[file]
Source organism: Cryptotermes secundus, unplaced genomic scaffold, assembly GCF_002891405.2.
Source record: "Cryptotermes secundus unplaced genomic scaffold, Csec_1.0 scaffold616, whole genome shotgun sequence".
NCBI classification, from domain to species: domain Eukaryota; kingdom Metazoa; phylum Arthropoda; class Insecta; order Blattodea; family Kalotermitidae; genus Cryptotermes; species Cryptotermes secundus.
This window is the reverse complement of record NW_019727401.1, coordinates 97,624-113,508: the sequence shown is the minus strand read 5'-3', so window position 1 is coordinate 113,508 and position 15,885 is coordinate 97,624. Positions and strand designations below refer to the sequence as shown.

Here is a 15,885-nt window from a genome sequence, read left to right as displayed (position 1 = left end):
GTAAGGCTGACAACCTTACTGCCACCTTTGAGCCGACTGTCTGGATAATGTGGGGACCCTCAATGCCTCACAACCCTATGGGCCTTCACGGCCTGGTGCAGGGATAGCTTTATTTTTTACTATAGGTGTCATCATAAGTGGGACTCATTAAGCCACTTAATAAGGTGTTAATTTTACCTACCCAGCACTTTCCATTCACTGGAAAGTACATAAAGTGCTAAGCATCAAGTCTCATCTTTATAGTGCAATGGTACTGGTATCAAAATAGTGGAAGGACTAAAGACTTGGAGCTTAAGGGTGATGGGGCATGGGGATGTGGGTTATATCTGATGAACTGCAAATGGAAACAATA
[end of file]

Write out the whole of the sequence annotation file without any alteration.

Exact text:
Source organism: Cryptotermes secundus, unplaced genomic scaffold, assembly GCF_002891405.2.
Source record: "Cryptotermes secundus unplaced genomic scaffold, Csec_1.0 scaffold616, whole genome shotgun sequence".
NCBI classification, from domain to species: domain Eukaryota; kingdom Metazoa; phylum Arthropoda; class Insecta; order Blattodea; family Kalotermitidae; genus Cryptotermes; species Cryptotermes secundus.
This window is the reverse complement of record NW_019727401.1, coordinates 97,624-113,508: the sequence shown is the minus strand read 5'-3', so window position 1 is coordinate 113,508 and position 15,885 is coordinate 97,624. Positions and strand designations below refer to the sequence as shown.

Here is a 15,885-nt window from a genome sequence, read left to right as displayed (position 1 = left end):
GTAAGGCTGACAACCTTACTGCCACCTTTGAGCCGACTGTCTGGATAATGTGGGGACCCTCAATGCCTCACAACCCTATGGGCCTTCACGGCCTGGTGCAGGGATAGCTTTATTTTTTACTATAGGTGTCATCATAAGTGGGACTCATTAAGCCACTTAATAAGGTGTTAATTTTACCTACCCAGCACTTTCCATTCACTGGAAAGTACATAAAGTGCTAAGCATCAAGTCTCATCTTTATAGTGCAATGGTACTGGTATCAAAATAGTGGAAGGACTAAAGACTTGGAGCTTAAGGGTGATGGGGCATGGGGATGTGGGTTATATCTGATGAACTGCAAATGGAAACAATA